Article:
I've met co-founders and team members through participating in Startup Weekend evens. (The last two companies I sold were started at startup weekends!) But, I generally recommend participating in others groups or pitching different ideas than you're trying to find a co-founder for.
Another great resource is FounderDating.com Just remember, don't think of it as speed dating... Think of it as Match.com and trying to find a lifelong partner.
Under certain circumstances, I and some of my colleagues would be looking for joint ventures. But what we'd bring to the table specifically would be online property – i.e. domain names. That would require a very compelling project, though, and a coherent business plan.
I realize that's not quite what you're asking for. But there's a 10% chance it may be relevant to your business idea – or to someone else in a similar position.
Personally, I'm also on the lookout for interesting projects where I could act as a minor partner, contributing branding help, copy, and perhaps legwork. I'll be rolling out a few collaborative projects like that with other primary entrepreneurs in the next couple of years.
Again, that's probably not an exact fit for you. But you asked about places to meet collaborators, and one such place is right here.
Over the years as a lawyer and a business consultant, and recently in my new role as the VP business Development of a software dev shop I have met a lot of entrepreneurs with the same questions.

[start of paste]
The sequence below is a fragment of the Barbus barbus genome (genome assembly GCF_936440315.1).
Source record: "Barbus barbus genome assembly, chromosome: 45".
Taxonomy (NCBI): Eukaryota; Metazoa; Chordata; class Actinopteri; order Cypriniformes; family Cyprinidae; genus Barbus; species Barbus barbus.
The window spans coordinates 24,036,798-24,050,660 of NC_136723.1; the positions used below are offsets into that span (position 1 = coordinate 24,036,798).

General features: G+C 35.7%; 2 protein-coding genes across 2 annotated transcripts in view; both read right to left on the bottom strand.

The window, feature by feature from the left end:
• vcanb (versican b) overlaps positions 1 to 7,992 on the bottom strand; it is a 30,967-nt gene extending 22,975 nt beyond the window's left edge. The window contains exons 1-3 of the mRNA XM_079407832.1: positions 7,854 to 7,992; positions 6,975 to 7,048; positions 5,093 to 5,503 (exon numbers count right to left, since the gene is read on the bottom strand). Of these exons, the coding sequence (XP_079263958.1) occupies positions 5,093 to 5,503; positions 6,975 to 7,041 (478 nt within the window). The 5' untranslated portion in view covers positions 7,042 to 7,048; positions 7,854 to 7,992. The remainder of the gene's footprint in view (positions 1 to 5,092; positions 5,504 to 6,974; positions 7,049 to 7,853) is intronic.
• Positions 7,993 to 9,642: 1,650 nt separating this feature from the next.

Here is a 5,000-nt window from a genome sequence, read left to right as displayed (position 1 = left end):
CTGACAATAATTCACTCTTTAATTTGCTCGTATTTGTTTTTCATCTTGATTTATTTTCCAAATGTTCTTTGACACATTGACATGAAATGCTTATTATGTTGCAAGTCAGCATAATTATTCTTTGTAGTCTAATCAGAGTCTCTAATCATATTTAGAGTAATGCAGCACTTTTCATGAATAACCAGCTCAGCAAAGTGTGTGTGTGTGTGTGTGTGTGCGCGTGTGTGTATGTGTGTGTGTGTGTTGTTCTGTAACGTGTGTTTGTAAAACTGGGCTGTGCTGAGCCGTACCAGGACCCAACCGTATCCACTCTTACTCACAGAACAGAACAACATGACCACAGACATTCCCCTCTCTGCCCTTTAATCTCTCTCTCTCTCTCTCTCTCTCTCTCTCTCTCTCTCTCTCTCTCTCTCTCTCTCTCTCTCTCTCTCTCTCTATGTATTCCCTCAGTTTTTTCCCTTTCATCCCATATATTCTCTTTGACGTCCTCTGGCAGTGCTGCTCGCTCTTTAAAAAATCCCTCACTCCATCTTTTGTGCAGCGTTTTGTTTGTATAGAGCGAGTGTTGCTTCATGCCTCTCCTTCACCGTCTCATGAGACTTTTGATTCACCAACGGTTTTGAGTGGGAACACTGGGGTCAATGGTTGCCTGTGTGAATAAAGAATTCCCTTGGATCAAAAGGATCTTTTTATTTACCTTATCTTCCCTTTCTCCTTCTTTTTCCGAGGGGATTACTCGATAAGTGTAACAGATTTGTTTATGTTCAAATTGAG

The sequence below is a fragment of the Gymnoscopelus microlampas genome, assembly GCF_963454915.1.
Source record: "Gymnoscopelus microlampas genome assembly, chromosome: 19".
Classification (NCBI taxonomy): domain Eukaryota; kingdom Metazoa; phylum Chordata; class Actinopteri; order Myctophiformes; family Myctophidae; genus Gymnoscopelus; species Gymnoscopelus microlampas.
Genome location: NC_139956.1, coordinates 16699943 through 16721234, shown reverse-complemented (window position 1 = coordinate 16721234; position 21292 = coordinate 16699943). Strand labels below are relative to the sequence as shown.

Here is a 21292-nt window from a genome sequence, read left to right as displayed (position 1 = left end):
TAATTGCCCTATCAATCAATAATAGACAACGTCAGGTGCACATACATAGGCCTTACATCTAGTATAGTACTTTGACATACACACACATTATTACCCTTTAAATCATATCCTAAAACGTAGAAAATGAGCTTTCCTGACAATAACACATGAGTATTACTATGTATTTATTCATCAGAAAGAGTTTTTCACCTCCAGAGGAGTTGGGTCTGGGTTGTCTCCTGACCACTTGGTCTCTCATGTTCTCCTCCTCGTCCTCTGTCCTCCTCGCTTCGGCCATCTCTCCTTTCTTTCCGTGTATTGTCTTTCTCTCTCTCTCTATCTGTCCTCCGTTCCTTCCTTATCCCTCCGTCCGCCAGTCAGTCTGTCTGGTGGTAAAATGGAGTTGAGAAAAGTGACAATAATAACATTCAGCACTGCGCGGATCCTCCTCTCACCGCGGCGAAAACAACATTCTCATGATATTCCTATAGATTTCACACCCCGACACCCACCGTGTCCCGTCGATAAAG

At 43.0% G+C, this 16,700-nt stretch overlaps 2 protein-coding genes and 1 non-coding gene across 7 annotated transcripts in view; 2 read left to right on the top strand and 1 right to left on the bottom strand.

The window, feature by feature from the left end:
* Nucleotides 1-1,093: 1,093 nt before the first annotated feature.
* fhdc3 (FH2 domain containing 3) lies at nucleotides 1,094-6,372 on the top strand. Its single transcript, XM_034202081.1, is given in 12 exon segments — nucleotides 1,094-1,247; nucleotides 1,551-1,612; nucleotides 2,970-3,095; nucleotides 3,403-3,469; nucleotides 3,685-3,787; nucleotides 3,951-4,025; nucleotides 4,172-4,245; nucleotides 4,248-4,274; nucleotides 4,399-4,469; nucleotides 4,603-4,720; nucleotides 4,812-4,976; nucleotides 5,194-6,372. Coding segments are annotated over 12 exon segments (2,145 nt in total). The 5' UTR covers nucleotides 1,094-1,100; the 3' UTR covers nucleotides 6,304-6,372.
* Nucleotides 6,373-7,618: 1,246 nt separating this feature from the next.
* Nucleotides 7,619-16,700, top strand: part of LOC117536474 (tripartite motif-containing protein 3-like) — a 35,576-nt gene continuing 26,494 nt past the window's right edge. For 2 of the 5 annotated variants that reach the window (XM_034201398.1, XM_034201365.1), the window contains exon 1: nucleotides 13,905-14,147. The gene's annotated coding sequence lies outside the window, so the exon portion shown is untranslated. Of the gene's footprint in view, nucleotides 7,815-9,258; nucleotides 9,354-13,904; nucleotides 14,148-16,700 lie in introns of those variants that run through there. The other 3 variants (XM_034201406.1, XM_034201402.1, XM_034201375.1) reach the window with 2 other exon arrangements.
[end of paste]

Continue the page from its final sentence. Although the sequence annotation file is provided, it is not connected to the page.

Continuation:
The answer of where to find your co-founder depends on who you are, what you are looking for and what is your business idea.
In order to find a good co-founder FOR YOU - you need to start with good chemistry between the two of you.
Seconly, you will need someone who can complete you. Ask yourself what will be your job in the new venture?
What strengths do you have and what qualities experience and capabilities you will want your co-founder to have.
Start with you friends and see if one (or more) of them can be your co-founder. It will - in most cases - be your safest bet.
You can search for the skills, profiles you are looking for and connect with them. You can communicate and see if they are as excited about your business idea as you are. Most people like to take things forward on the phone and in-person meeting later. I consider it the best and most efficient channel today.
My local meetup groups have been key to my success in connecting with others who have similar interests. I also say "yes" to networking groups and fundraisers that are outside what I would normally attend. I do this to create diversity within my network so I benefit from new perspectives. For example, a "Fancy Hat Ladies Tea" fundraiser that supports a dog shelter may be outside the tech industry, but I benefit in forming new connections, plus I gain valuable info on how to help my two clients who serve dog owners. One client operates a local dog boarding/grooming business and the other is a boutique store with locations on the Las Vegas Strip and the Town Square mall.